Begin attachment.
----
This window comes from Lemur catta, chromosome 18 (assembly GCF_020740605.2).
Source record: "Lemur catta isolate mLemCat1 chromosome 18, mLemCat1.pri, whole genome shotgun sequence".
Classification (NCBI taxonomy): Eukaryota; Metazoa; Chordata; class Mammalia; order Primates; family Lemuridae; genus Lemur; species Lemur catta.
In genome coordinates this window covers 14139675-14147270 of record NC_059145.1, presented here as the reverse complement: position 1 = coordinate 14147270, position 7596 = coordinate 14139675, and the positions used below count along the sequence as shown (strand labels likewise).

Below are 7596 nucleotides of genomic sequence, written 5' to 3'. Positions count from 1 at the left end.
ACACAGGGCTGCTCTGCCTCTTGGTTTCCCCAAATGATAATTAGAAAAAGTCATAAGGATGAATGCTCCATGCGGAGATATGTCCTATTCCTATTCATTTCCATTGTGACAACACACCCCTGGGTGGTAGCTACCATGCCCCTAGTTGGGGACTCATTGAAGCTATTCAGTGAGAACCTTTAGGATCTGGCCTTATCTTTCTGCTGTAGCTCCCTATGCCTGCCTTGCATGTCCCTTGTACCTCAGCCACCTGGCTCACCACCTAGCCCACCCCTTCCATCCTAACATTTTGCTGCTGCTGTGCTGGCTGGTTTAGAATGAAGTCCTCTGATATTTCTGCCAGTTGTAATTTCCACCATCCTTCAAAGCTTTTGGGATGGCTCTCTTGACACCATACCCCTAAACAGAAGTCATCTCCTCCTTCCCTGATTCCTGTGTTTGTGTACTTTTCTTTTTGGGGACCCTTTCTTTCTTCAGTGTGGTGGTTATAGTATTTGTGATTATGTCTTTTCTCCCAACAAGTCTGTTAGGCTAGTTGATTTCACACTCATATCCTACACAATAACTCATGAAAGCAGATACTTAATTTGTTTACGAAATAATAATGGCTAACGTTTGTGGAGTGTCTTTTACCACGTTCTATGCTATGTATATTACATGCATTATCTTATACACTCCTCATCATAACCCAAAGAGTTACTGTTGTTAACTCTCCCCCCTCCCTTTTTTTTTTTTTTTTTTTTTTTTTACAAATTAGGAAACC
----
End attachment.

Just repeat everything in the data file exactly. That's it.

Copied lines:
This window comes from Lemur catta, chromosome 18 (assembly GCF_020740605.2).
Source record: "Lemur catta isolate mLemCat1 chromosome 18, mLemCat1.pri, whole genome shotgun sequence".
Classification (NCBI taxonomy): Eukaryota; Metazoa; Chordata; class Mammalia; order Primates; family Lemuridae; genus Lemur; species Lemur catta.
In genome coordinates this window covers 14139675-14147270 of record NC_059145.1, presented here as the reverse complement: position 1 = coordinate 14147270, position 7596 = coordinate 14139675, and the positions used below count along the sequence as shown (strand labels likewise).

Below are 7596 nucleotides of genomic sequence, written 5' to 3'. Positions count from 1 at the left end.
ACACAGGGCTGCTCTGCCTCTTGGTTTCCCCAAATGATAATTAGAAAAAGTCATAAGGATGAATGCTCCATGCGGAGATATGTCCTATTCCTATTCATTTCCATTGTGACAACACACCCCTGGGTGGTAGCTACCATGCCCCTAGTTGGGGACTCATTGAAGCTATTCAGTGAGAACCTTTAGGATCTGGCCTTATCTTTCTGCTGTAGCTCCCTATGCCTGCCTTGCATGTCCCTTGTACCTCAGCCACCTGGCTCACCACCTAGCCCACCCCTTCCATCCTAACATTTTGCTGCTGCTGTGCTGGCTGGTTTAGAATGAAGTCCTCTGATATTTCTGCCAGTTGTAATTTCCACCATCCTTCAAAGCTTTTGGGATGGCTCTCTTGACACCATACCCCTAAACAGAAGTCATCTCCTCCTTCCCTGATTCCTGTGTTTGTGTACTTTTCTTTTTGGGGACCCTTTCTTTCTTCAGTGTGGTGGTTATAGTATTTGTGATTATGTCTTTTCTCCCAACAAGTCTGTTAGGCTAGTTGATTTCACACTCATATCCTACACAATAACTCATGAAAGCAGATACTTAATTTGTTTACGAAATAATAATGGCTAACGTTTGTGGAGTGTCTTTTACCACGTTCTATGCTATGTATATTACATGCATTATCTTATACACTCCTCATCATAACCCAAAGAGTTACTGTTGTTAACTCTCCCCCCTCCCTTTTTTTTTTTTTTTTTTTTTTTTTACAAATTAGGAAACC